- We'll have to wait for another movie to clear this up completely, but presumably, as he's still employed by the government, Rhodes is off for a hefty debriefing and probably a few medals. He will probably keep the armor and keep superheroing with it, perhaps even taking over as Iron Man in future films if Robert Downey Jr. does not want to return.
- Rhodey would of course take the President to the nearest military base to make sure he's safe. I also doubt Tony would have included War Machine in "Clean Slate" since that suit technically does not belong to him.
- It wouldn't be the first time War Machine continued to operate, while Iron Man temporarily retired (or was comatose, like in Dark Reign). Heck once or twice Rhodes even totally took over and started calling himself Iron Man. Probably the same thing here.
- As of the beginning of Avengers: Age of Ultron, Iron Man and War Machine are both still operative. As of the ending, Iron Man retired and War Machine became a new Avenger.
Talking to JARVIS
- I feel like I may have missed something at the end when Tony loses his earpiece and can't talk to JARVIS to tell him not to attack the Extremis-enhanced Pepper. I don't recall seeing Tony pick up the earpiece, yet moments after he can't talk to JARVIS in this situation, he can tell JARVIS to enact the Clean Slate protocol. So, did I miss something, and if not, why the sudden re-contact?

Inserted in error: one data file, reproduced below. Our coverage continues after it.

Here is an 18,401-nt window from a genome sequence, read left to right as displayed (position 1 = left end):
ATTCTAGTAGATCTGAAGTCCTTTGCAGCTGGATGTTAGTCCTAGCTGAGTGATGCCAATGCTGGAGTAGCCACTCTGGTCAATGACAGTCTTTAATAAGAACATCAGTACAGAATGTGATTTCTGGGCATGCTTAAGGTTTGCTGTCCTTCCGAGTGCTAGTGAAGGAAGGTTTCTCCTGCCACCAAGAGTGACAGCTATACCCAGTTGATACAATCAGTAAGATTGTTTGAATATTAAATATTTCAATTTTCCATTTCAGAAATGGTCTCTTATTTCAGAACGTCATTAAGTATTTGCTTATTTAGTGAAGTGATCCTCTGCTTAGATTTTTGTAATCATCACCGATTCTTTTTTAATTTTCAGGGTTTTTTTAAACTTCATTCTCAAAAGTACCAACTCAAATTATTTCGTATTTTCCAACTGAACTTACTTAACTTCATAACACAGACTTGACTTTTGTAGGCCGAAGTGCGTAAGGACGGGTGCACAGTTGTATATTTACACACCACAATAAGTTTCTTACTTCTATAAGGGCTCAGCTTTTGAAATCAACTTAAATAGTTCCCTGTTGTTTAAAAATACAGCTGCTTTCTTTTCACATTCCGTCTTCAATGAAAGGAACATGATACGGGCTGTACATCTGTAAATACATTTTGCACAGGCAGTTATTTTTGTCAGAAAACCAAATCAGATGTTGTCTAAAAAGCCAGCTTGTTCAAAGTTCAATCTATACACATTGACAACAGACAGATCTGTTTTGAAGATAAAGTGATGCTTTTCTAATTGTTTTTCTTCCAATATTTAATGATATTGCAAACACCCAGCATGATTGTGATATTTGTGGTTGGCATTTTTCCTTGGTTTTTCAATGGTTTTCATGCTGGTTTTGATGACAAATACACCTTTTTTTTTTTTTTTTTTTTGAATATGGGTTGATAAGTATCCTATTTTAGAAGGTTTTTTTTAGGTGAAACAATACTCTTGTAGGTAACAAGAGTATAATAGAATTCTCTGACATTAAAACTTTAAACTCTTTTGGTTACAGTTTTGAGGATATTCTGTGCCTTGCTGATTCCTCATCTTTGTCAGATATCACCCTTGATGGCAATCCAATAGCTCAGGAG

- The earpiece did not fall into a lava pit or anything, it just fell a pair of meters away. Which is a problem if there is an armor heading to Pepper right now, but it isn't so hard to retrieve in a pair of extra second. In fact, that's so trivial that even if they shot that part, it would be likely among the unneeded stuff that the production removes from a film to keep it in a reasonable time length.
- Watch the shot where Tony says "Why don't you dress like this at home.". It looks very much like he put something into his ear.